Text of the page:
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Virginia federal judge orders Edward Snowden to pay US nearly $5.2 million made from published book

A Virginia federal judge ordered American whistleblower Edward Snowden to pay back the U.S. nearly $5.2 million.
Credit: AP
FILE - In this Oct. 11, 2013 file image made from video and released by WikiLeaks, former National Security Agency systems analyst Edward Snowden speaks in Moscow.

ALEXANDRIA, Va. — The U.S. District Court for the Eastern District of Virginia ordered former NSA contractor Edward Snowden to turn over profits made from his published book "Permanent Record."

A Virginia federal judge on Tuesday said Snowden must pay back the U.S. nearly $5.2 million.

The court also imposed a constructive trust for the benefit of the United States over those sums and any other money or royalties earned from the book.

The United States filed a lawsuit in September 2019 against Snowden. The lawsuit alleged Snowden's book violated a non-disclosure agreement he signed with Central Intelligence Agency and National Security Agency.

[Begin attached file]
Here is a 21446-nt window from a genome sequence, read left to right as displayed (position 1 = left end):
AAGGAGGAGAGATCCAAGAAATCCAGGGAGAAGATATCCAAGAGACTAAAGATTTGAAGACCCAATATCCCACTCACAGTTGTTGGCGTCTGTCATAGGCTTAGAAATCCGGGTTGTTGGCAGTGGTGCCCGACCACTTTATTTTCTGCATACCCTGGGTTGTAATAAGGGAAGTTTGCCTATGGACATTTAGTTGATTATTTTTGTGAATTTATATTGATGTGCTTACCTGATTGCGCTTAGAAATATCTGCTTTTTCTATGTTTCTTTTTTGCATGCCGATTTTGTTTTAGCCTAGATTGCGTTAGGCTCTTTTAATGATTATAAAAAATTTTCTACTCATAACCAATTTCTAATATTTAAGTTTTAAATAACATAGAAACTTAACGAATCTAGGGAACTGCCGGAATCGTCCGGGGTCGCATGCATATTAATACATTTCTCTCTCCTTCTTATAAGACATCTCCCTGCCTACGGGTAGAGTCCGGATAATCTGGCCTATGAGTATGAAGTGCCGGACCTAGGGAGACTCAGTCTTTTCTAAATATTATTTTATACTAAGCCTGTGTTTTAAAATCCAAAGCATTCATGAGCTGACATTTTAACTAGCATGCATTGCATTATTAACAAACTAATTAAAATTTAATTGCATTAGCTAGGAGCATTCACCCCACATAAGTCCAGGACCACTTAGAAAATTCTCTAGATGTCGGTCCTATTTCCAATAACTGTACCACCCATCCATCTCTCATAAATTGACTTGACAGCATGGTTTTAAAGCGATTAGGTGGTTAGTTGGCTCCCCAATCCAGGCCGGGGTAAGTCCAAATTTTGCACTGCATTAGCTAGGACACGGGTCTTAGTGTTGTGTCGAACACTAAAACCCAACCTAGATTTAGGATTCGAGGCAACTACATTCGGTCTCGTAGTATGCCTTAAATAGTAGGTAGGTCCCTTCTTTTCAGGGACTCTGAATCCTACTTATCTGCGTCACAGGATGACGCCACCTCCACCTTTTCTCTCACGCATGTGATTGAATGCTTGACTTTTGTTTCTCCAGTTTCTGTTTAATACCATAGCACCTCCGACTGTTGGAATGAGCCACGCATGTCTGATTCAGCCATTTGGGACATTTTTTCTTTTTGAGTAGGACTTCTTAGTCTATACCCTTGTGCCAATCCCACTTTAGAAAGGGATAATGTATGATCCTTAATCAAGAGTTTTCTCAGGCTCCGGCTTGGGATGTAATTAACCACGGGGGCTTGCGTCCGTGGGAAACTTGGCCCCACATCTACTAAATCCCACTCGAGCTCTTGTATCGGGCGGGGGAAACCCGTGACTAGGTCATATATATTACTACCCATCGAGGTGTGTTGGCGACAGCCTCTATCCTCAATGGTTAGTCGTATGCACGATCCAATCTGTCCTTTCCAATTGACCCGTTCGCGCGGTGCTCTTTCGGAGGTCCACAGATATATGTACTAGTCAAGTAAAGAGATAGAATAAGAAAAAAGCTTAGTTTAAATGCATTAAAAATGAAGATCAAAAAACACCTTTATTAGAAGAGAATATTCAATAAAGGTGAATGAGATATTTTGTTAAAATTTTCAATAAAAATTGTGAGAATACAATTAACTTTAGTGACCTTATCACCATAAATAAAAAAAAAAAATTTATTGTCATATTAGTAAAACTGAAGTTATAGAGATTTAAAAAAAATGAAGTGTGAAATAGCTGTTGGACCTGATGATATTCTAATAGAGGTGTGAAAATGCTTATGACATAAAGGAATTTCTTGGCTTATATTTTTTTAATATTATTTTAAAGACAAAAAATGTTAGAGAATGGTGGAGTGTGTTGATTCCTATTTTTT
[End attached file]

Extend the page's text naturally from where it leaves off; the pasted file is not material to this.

"Edward Snowden violated his legal obligations to the United States, and therefore, his unlawful financial gains must be relinquished to the government,” said Jeffrey A. Rosen, Deputy Attorney General of the United States, in a news release. 

"As this case demonstrates, the Department of Justice will not overlook the wrongful actions of those who seek to betray the trust reposed in them and to personally profit from their access to classified national security information.”

The lawsuit claimed that Snowden published his book without submitting it to the agencies before it was published to the general public.

Snowden also gave public speeches on intelligence matters, which "violated his non-disclosure agreements."

This lawsuit is separate from the criminal charges brought against Snowden for his alleged disclosures of classified information.